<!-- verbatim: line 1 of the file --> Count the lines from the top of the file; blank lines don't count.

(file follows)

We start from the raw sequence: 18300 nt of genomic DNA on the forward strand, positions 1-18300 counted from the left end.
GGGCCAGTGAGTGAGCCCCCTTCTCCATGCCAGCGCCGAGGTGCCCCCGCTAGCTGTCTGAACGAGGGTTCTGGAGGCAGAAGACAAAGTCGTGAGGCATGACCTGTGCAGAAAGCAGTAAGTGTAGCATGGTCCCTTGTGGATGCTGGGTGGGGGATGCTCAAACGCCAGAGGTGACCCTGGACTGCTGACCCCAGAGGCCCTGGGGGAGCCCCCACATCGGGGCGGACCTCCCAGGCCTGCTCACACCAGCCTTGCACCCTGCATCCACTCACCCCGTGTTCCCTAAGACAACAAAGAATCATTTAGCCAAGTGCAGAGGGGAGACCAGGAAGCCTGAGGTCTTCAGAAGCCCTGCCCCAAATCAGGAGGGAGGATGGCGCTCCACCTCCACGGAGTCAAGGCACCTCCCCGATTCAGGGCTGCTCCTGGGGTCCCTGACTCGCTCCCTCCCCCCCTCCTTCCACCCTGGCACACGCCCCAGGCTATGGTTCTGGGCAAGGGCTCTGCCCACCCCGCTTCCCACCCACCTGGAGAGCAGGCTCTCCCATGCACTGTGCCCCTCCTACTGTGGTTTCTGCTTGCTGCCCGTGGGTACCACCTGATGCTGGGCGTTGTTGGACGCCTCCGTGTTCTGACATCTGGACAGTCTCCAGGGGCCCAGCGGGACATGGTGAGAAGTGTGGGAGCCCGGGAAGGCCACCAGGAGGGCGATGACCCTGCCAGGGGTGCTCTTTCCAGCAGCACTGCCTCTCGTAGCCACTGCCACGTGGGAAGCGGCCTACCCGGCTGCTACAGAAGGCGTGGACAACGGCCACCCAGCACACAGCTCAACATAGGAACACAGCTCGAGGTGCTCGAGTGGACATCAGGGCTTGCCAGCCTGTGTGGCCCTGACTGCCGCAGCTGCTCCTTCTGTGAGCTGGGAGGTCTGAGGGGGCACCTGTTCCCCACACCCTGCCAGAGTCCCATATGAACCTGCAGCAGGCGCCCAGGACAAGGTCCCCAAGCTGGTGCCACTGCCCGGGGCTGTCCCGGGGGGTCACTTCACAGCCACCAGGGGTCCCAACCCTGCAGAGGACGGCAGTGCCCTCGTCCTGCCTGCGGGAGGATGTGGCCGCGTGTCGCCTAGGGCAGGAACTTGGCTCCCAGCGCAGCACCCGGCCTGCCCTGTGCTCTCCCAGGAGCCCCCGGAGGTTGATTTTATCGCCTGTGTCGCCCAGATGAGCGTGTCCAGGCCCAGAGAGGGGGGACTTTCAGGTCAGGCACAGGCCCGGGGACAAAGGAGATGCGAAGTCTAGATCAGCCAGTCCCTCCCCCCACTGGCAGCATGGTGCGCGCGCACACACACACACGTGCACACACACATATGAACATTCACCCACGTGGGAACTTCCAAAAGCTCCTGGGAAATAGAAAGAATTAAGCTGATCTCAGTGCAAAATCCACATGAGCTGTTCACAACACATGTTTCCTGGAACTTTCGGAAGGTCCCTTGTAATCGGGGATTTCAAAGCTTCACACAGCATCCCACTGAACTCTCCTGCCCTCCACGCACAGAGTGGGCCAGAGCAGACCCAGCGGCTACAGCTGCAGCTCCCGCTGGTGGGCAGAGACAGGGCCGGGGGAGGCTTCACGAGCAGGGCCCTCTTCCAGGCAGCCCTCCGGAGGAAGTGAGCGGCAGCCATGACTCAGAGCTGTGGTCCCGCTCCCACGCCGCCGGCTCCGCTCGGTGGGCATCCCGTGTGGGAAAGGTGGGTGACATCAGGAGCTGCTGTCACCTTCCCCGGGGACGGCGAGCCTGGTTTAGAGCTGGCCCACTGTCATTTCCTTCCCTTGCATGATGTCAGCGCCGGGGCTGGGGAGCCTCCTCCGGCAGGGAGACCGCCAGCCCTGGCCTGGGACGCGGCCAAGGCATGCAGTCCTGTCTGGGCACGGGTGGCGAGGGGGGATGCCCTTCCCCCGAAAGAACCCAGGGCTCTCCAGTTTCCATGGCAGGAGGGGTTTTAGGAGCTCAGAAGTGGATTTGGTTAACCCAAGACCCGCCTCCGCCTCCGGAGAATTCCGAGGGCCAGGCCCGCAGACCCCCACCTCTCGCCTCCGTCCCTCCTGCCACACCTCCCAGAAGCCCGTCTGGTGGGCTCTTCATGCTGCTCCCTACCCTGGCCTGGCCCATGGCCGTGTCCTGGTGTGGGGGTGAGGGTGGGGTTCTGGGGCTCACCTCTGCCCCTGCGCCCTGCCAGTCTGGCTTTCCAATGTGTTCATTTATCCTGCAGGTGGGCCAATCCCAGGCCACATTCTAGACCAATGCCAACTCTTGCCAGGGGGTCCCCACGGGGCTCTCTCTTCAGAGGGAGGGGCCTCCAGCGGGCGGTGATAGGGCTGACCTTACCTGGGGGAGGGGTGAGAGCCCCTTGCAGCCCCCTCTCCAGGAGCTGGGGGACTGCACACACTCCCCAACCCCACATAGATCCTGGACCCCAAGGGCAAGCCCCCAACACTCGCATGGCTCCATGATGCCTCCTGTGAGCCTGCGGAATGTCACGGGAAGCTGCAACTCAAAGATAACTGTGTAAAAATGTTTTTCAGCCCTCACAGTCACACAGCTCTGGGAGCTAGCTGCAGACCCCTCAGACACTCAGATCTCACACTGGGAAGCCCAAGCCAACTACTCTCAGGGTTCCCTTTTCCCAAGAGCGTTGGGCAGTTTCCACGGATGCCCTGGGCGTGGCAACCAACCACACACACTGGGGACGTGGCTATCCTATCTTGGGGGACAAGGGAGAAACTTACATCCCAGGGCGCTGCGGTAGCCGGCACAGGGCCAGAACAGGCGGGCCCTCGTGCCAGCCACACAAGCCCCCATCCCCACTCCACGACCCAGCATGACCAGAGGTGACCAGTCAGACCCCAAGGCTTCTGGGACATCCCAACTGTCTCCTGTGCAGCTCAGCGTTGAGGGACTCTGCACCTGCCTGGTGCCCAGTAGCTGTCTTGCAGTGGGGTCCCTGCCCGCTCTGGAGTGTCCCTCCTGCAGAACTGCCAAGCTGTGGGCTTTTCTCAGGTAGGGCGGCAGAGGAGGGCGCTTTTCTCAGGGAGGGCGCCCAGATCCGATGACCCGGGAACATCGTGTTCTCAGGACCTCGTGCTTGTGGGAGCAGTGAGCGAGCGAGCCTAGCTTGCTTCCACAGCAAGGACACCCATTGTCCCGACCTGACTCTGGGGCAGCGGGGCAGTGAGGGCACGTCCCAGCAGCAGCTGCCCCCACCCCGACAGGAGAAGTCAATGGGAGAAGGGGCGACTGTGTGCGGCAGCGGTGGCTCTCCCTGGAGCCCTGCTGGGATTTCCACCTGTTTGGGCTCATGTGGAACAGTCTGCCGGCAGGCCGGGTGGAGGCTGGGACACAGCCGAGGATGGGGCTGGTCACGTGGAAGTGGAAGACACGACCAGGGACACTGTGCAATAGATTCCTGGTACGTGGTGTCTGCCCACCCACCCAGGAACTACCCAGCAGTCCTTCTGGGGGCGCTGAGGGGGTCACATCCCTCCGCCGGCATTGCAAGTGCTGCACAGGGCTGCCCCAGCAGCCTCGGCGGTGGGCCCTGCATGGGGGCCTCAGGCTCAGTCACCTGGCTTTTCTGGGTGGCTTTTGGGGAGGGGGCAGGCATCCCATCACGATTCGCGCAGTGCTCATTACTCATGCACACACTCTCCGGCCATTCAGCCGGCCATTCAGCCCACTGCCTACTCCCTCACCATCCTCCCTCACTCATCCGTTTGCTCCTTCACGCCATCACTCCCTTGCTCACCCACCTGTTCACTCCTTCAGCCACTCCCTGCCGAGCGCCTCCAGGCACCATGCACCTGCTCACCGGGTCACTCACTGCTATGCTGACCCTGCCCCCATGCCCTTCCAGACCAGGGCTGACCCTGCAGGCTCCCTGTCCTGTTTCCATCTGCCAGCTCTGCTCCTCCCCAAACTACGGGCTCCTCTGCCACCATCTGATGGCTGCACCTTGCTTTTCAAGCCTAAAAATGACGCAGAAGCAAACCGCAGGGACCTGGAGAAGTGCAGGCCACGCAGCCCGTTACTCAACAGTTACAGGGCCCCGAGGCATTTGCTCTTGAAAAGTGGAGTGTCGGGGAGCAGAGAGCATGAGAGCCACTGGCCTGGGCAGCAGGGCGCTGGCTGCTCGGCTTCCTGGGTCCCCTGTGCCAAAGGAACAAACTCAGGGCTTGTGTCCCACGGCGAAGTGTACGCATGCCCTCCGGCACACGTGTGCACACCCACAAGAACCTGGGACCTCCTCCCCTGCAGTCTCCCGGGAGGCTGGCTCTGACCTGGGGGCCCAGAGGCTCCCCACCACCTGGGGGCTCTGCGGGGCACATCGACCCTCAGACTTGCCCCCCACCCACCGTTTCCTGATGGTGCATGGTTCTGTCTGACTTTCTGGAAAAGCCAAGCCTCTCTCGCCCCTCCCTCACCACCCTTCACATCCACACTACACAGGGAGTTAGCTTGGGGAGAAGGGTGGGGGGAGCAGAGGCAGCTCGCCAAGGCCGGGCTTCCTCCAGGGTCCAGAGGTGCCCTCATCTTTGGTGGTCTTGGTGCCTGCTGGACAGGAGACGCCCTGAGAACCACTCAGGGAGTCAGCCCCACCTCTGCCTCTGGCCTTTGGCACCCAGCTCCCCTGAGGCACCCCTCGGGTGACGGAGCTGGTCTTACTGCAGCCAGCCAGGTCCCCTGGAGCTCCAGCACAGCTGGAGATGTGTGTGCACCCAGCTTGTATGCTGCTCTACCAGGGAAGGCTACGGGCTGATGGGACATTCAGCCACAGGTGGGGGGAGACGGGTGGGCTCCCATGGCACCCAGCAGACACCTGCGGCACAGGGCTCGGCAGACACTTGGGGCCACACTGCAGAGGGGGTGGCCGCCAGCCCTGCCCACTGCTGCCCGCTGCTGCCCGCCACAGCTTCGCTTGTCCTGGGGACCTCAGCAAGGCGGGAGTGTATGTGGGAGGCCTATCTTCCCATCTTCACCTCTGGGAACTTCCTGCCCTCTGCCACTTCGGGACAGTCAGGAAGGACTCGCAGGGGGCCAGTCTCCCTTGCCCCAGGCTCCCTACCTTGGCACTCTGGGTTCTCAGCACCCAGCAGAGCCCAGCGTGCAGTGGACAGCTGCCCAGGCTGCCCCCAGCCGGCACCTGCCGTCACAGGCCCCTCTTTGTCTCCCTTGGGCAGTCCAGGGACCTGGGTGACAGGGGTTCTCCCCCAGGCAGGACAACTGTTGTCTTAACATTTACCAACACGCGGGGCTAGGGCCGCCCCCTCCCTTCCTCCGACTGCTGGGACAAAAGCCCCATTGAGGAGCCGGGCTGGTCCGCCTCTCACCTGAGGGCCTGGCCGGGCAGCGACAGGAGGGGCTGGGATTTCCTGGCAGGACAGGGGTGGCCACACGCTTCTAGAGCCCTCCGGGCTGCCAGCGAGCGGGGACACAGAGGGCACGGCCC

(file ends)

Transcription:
We start from the raw sequence: 18300 nt of genomic DNA on the forward strand, positions 1-18300 counted from the left end.